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We launch this site just as our city and the United States again find the opportunity for an honest reckoning with their past. In sharing stories of Greater Bostonians who challenged oppression and exploitation, we hope to contribute to present conversations. As readers will discover, our forebears were hardly silent or passive. Instead, they took on the powerful, setting out their grievances and often proposing alternatives. As such, their voices must be added to current dialogues and debates. More than merely promoting a book, this website will call attention to the struggles and issues raised by it. 

A People’s Guide to Greater Boston is available for purchase from independent bookstores throughout Greater Boston. It is also available for purchase online from vendors such as BookShop.org and the University of California Press.

Front Cover, A People’s Guide to Greater Boston.

Authors

Joseph Nevins was born and raised in Dorchester and is Professor of Geography at Vassar College. His books include A Not-So-Distant Horror: Mass Violence in East Timor; Dying to Live: A Story of U.S. Immigration in an Age of Global Apartheid; and Operation Gatekeeper and Beyond: The War on “Illegals” and the Remaking of the US-Mexico Boundary.

Suren Moodliar lives in Chelsea. He is a coordinator of encuentro5, a movement-building space in Boston, and editor of the journal Socialism and Democracy. He co-edited Noam Chomsky’s Internationalism or Extinction (2020), Turnout! Mobilizing Voters in an Emergency (July 2020) with Matt Nelson and Charlie Derber, and coauthored Chomsky for Activists (2021) with Paul Shannon and Charlie Derber.

Eleni Macrakis grew up in Cambridge, Massachusetts, and now works in the field of affordable housing development in the Greater Boston area. She holds a Master in Urban Planning from Harvard University.

Please visit the acknowledgments page for more insight into the manifold and diverse contributions empowering this project.

About the book and our larger project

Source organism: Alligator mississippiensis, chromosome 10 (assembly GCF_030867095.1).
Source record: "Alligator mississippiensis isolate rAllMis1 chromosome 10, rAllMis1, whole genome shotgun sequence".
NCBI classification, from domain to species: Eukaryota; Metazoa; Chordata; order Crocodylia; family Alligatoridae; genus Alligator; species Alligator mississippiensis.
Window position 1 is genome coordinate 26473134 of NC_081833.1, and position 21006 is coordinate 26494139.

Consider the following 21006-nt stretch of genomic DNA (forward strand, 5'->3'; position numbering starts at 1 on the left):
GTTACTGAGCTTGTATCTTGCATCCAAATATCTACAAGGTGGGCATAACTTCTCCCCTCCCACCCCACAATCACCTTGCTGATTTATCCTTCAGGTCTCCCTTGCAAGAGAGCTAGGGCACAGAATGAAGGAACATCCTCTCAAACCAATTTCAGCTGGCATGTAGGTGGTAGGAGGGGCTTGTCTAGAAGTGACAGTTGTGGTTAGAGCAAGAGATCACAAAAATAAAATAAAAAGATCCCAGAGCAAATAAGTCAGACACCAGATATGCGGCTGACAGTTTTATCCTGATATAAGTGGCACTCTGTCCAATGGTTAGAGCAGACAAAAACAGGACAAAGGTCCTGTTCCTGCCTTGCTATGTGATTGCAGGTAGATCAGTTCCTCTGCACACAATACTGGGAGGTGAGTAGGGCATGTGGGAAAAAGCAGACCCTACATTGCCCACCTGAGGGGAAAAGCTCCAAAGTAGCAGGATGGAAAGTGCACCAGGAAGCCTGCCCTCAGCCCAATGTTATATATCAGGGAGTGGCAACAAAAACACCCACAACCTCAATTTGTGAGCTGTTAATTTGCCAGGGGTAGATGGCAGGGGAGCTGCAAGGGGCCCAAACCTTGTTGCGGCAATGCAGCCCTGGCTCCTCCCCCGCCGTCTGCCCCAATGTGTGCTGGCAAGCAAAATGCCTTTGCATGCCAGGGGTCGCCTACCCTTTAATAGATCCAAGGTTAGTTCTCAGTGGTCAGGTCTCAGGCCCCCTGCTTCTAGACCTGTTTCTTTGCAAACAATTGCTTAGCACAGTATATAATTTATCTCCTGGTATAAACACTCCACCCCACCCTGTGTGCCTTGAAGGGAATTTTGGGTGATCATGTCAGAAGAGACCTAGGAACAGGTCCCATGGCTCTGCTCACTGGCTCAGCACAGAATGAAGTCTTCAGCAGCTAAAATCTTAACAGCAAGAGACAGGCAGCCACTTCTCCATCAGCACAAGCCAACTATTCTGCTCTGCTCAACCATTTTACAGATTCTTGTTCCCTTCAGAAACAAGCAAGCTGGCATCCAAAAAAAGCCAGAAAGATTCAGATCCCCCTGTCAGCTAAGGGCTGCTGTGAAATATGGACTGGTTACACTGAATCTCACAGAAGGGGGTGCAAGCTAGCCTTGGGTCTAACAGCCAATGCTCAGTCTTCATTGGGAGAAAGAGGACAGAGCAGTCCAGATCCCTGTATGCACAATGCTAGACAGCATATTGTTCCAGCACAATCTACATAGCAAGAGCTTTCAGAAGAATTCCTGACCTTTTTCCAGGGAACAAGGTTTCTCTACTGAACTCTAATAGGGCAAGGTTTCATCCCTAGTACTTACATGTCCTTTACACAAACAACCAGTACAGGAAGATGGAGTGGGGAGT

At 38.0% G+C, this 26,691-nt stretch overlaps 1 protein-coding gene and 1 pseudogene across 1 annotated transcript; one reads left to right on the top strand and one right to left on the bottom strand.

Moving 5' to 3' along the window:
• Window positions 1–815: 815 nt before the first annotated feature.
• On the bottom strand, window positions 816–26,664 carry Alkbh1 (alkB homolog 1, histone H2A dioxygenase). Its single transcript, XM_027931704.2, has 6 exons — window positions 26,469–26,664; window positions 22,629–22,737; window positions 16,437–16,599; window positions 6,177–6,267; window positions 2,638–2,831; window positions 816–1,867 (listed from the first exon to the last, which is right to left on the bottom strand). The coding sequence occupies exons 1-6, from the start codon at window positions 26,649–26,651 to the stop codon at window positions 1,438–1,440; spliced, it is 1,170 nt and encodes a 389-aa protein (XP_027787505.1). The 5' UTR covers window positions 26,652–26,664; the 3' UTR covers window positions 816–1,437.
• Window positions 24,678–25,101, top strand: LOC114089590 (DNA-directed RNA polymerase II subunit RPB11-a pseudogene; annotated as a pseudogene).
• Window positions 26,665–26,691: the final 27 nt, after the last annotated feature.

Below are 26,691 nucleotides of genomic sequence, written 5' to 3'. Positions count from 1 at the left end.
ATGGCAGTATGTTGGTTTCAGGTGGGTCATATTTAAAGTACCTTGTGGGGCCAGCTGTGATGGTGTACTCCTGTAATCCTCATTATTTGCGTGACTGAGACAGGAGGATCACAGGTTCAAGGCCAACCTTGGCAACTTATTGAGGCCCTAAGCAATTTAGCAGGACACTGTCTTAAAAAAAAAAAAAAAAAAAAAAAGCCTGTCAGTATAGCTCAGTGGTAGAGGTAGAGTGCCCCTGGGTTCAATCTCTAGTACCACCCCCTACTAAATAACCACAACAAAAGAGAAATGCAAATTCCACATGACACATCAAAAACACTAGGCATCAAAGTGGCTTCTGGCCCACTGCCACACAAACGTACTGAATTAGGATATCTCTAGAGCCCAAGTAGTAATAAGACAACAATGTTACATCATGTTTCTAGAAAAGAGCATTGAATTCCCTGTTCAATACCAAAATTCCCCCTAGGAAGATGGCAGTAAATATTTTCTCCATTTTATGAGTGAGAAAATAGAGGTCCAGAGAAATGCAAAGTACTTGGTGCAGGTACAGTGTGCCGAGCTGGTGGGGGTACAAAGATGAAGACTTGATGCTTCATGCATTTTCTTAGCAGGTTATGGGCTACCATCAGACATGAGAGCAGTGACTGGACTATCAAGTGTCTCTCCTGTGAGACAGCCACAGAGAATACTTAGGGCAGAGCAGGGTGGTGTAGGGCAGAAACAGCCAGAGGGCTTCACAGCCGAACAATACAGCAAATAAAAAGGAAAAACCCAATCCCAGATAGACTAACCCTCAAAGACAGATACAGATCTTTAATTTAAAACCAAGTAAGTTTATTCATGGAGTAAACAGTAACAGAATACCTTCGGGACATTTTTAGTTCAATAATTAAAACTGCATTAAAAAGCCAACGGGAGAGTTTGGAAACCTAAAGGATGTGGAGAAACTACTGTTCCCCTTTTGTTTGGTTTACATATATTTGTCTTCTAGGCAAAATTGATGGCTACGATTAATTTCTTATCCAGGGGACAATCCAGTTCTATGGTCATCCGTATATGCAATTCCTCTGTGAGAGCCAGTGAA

A People’s Guide to Greater Boston is available via your local, independent bookstore or online via the University of California Press website or Bookshop.org.

A “people’s guide” is necessarily an unending project. The book is but one intervention into the historical dramas that are playing out in our lands. It offers neither the first nor the last words. This website is a forum to continue the conversation, a place to reflect on the book’s stories, rethink the narratives, and enrich the movements that the book explores.

On this website, we feature some of the sites described in the book, add new ones, and think about candidates for an expanded “People’s Guide to Greater Boston.” As such, it does not replace the book (yes, please buy or borrow a copy), but it furthers the book and its strategy of telling stories about particular places in order to introduce or better understand the movements they have engendered, and the region and the places within that they reflect.

We also use the site to plan new projects, announce and detail our walking tours, and provide commentary on current topics before our city–which we also do via our facebook page. As such, it is also a place for dialogue with the authors and other contributors to the conversations.

To learn more about the book, check out this video (below) that we made in November 2020, for the first Massachusetts Book Bites, an online event co-produced by the Boston Book Festival and the Massachusetts center for the Book.

Blog

Brown Square

Pleasant Street (between Green St. and Titcomb St.), Newburyport On May 31, 1836, the Essex County Antislavery Society held its first meeting at Brown Square. Among the speakers was the famed poet and abolitionist John Greenleaf Whittier. Established in 1802, the square was named after Moses Brown (1742-1827), the land’s donor, and, at the time, …

Florida Ruffin Ridley School and the Edward Devotion House

345 and 347 Harvard Street, Brookline On February 26, 2021, a ceremony took place in front of Brookline’s largest elementary school (kindergarten – 8th grade) to celebrate the renaming of what is now called the Florida Ruffin Ridley School. The renaming grew out of a broad reckoning with Brookline’s involvement in slavery. In 2006, an …

Contact

Please contact the authors via info >at< bostonbook [dot] org